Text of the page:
Now my advice is a few years old so I would advise contact with a solicitor asap to verify especially where ownership is disputed of the seized article.

 

      [ Edited: 8 Sep 2017 at 05:36 pm by Oldestrocker ]
Elliot Kent
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There were huge reforms a few years ago which included abolition of the old concepts of peaceable entry, levying and walking possession. I wouldn’t want to rely on my old recollections.

Advice is needed, but probably from a debt specialist rather than a solicitor.

     
Jon (CHDCA)
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As said above, peacable entry has tightened up, windows aren’t allowed now. ‘Controlled goods’ is pretty similar to the old walking possession, i.e. needs to be signed by the debtor or their agent. Sounds like there might be at least 2 grounds of complaint if it checks out, National debtline has decent info and links to the new national standards (59.  Enforcement agents must only use a door or usual means of entry to enter premises, etc).

Given that it’s council tax, then as well as complaining to the bailiff firm, a complaint direct to the council about the behaviour of their agents may produce some results. Try to check if the council has a particular code of practice, or might have signed up to something like Cit A’s good practice protocol.

If you see multiple cases like this, persuading the council to drop the contract in favour of a more reputable firm might be a more realistic goal than getting the bailiff’s certificate revoked.

Final edit to this post: council tax debt (not to mention rent) needs to be addressed as a priority debt, please refer to a debt advisor for next steps.

      [ Edited: 9 Sep 2017 at 12:41 am by Jon (CHDCA) ]
Shazz
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Thanks everyone for your advice. Much appreciated

     
Mike Hughes
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You will of course want to have a long think about those paras. beginning with a 7 in this.

https://www.gov.uk/government/uploads/system/uploads/attachment_data/file/353396/taking-control-of-goods-national-standards.pdf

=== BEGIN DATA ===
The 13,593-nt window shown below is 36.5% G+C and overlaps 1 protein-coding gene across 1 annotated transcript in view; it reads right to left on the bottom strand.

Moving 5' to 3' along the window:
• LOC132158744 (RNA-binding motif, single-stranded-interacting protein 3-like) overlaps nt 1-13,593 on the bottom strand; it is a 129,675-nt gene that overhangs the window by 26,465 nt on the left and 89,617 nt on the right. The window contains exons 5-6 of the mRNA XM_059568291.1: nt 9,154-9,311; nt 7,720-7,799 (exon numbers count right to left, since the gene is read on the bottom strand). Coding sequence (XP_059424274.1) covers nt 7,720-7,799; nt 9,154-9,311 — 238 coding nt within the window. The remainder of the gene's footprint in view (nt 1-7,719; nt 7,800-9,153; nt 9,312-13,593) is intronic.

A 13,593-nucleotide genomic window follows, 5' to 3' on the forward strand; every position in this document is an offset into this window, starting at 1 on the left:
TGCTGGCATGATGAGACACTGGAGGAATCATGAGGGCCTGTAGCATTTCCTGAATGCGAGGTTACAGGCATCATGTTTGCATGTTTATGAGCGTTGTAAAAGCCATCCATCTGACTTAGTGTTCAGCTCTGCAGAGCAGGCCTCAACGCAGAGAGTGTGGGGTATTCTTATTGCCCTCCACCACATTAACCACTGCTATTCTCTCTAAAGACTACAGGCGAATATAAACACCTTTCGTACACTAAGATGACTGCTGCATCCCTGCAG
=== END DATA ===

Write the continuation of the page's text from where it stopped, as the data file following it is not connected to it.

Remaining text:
If a client is known to a local authority and can be classified as vulnerable then the LA should simply never refer them to a bailiff. If the bailiff is not made aware of such information but discovers it as they jolly along in their inimitable cheerful manner then of course they should return the matter immediately to the LA. Funny how often this doesn’t seem to happen. Equally funny how quickly they all find some other remarkable reason to back down once it’s pointed out!

     
Benny Fitzpatrick
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Out of interest, which bailiff firm is it?

     
Mike Hughes
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Benny Fitzpatrick - 12 September 2017 10:32 AM

Out of interest, which bailiff firm is it?

Love the use of the word “firm” there :)

Says much about the perception of bailiffs. Perhaps they ought to take note.

     
Benny Fitzpatrick
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I take the point Mike. However, any other collective term I can think of for bailiffs would probably not be acceptable on a respectable forum like this!

     
Mike Hughes
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Benny Fitzpatrick - 12 September 2017 10:43 AM

I take the point Mike. However, any other collective term I can think of for bailiffs would probably not be acceptable on a respectable forum like this!

Indeed.

     
Alice SF
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It’s also worth confirming whether the enforcement officer’s registration is still up to date here:-

https://certificatedbailiffs.justice.gov.uk/

It’s highly unlikely that he/she is not registered but still good to check just in case.  Also remember that if a certificated enforcement officer acts in an unprofessional manner or there are serious conduct issues, you can notify the court who granted the certificate that they are not a ‘fit and proper’ person and potentially get them removed from the register.